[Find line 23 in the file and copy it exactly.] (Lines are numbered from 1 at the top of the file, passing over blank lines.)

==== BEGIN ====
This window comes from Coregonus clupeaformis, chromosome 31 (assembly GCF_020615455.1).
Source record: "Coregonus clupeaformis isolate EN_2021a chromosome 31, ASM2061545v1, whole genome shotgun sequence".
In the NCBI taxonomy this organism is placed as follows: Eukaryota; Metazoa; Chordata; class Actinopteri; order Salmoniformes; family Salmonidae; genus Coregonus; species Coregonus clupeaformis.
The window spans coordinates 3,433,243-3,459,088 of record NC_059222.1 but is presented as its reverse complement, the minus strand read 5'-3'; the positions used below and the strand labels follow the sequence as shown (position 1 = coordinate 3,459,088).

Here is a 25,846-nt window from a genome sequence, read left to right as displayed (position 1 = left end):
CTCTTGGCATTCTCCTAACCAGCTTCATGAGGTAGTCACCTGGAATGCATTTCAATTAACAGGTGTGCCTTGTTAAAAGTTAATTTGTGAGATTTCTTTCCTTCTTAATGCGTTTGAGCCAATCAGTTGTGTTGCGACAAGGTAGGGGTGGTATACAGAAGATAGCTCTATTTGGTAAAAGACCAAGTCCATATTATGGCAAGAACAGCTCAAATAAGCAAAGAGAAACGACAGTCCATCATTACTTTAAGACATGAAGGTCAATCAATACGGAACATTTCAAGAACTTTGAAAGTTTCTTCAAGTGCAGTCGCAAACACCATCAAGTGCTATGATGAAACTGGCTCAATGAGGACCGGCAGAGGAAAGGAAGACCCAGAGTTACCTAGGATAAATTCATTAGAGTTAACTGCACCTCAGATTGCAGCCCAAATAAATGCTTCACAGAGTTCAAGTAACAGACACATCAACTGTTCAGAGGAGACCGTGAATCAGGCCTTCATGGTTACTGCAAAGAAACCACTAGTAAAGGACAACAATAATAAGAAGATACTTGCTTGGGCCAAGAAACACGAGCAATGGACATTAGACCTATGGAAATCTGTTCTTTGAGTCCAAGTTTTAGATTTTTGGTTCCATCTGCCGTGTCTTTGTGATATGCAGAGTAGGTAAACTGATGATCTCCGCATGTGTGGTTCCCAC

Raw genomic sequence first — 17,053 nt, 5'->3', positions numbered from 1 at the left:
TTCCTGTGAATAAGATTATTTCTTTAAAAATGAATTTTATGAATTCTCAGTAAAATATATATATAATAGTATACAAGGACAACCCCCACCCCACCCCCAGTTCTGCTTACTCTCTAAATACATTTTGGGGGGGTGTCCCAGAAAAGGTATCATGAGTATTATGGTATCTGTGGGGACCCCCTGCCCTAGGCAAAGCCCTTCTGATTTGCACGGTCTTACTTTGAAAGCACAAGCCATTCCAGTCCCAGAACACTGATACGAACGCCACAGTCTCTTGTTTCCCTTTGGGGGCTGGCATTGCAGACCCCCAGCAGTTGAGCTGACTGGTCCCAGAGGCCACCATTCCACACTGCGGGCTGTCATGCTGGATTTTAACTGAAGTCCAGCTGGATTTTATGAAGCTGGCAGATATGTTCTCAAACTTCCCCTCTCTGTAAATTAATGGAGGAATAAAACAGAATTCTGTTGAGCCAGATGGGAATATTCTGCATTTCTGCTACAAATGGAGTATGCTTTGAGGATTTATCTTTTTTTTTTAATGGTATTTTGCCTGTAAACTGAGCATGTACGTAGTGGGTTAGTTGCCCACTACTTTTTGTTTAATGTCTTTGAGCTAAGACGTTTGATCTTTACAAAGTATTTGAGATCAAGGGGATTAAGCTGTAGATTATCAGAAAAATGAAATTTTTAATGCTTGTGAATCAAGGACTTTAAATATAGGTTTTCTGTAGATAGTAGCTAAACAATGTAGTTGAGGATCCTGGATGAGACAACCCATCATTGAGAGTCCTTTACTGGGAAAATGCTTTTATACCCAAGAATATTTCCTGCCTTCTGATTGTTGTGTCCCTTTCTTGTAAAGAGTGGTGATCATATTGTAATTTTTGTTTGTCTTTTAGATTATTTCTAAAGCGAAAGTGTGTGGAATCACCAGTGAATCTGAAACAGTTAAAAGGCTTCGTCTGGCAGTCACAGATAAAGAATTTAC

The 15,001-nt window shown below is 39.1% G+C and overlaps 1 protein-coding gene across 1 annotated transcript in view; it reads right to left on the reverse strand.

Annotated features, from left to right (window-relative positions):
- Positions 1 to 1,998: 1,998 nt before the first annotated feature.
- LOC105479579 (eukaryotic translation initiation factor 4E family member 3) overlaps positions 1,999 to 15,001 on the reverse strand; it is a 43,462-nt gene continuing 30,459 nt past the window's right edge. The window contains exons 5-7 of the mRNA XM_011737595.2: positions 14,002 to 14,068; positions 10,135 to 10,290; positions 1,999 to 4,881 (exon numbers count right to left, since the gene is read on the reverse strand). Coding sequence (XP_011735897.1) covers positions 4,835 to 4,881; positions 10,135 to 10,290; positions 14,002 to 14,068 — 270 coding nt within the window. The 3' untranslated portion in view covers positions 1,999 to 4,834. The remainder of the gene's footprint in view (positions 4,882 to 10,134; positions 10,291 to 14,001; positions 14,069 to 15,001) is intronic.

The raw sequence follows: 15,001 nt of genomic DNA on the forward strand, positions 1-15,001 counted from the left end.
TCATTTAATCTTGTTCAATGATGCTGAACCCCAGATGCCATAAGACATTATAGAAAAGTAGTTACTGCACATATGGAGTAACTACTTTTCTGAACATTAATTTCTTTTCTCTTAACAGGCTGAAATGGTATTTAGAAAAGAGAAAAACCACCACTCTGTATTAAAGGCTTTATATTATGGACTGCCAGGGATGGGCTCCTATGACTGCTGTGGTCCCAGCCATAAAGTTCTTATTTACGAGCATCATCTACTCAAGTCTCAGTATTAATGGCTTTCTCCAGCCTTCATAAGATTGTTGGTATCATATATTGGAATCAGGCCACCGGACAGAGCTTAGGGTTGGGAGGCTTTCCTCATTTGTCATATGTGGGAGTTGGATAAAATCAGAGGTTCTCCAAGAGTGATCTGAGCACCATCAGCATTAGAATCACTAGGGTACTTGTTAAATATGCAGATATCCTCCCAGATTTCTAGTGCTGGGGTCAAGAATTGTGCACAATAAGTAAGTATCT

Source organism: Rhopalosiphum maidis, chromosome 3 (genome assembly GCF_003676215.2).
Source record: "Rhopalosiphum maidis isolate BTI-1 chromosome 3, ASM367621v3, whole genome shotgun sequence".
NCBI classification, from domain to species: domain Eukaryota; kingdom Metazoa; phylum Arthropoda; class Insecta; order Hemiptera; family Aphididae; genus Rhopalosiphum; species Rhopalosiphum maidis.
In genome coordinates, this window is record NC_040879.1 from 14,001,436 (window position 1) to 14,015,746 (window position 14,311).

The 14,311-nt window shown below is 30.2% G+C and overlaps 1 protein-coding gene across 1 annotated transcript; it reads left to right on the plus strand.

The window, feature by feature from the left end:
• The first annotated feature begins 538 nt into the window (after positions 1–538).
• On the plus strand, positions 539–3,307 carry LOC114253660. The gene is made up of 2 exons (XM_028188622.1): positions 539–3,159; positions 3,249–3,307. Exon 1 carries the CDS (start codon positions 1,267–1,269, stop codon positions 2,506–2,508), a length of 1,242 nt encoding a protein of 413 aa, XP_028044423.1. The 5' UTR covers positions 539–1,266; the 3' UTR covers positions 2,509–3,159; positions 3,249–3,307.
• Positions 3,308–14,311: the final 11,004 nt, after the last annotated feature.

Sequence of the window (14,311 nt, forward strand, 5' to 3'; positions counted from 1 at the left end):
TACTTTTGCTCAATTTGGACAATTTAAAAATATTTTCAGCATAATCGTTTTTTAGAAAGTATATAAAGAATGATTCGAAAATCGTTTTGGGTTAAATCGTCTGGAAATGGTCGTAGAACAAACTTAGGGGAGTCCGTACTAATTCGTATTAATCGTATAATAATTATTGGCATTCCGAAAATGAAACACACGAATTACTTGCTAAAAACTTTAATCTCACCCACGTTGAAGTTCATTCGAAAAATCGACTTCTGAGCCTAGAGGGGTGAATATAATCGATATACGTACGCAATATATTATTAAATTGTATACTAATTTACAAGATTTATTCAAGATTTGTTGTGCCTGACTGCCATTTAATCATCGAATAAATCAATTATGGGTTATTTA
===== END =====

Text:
• Positions 3,308–14,311: the final 11,004 nt, after the last annotated feature.